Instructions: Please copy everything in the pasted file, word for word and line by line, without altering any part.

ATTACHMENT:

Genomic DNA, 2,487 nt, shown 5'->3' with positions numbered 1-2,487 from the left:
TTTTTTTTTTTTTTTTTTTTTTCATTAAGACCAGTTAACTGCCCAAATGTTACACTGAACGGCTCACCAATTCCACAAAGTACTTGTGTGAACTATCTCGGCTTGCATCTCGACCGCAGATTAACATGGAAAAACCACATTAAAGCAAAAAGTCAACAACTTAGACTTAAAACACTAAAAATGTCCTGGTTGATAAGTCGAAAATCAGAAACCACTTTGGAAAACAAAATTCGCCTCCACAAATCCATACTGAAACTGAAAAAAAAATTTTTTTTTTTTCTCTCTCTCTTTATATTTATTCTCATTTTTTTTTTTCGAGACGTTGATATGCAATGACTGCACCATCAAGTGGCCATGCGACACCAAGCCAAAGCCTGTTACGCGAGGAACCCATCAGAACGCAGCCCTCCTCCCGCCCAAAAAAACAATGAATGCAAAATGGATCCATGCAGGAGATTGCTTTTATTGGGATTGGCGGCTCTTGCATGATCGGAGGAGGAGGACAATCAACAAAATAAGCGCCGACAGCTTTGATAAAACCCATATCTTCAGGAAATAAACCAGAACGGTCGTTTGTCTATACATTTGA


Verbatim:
Genomic DNA, 2,487 nt, shown 5'->3' with positions numbered 1-2,487 from the left:
TTTTTTTTTTTTTTTTTTTTTTCATTAAGACCAGTTAACTGCCCAAATGTTACACTGAACGGCTCACCAATTCCACAAAGTACTTGTGTGAACTATCTCGGCTTGCATCTCGACCGCAGATTAACATGGAAAAACCACATTAAAGCAAAAAGTCAACAACTTAGACTTAAAACACTAAAAATGTCCTGGTTGATAAGTCGAAAATCAGAAACCACTTTGGAAAACAAAATTCGCCTCCACAAATCCATACTGAAACTGAAAAAAAAATTTTTTTTTTTTCTCTCTCTCTTTATATTTATTCTCATTTTTTTTTTTCGAGACGTTGATATGCAATGACTGCACCATCAAGTGGCCATGCGACACCAAGCCAAAGCCTGTTACGCGAGGAACCCATCAGAACGCAGCCCTCCTCCCGCCCAAAAAAACAATGAATGCAAAATGGATCCATGCAGGAGATTGCTTTTATTGGGATTGGCGGCTCTTGCATGATCGGAGGAGGAGGACAATCAACAAAATAAGCGCCGACAGCTTTGATAAAACCCATATCTTCAGGAAATAAACCAGAACGGTCGTTTGTCTATACATTTGA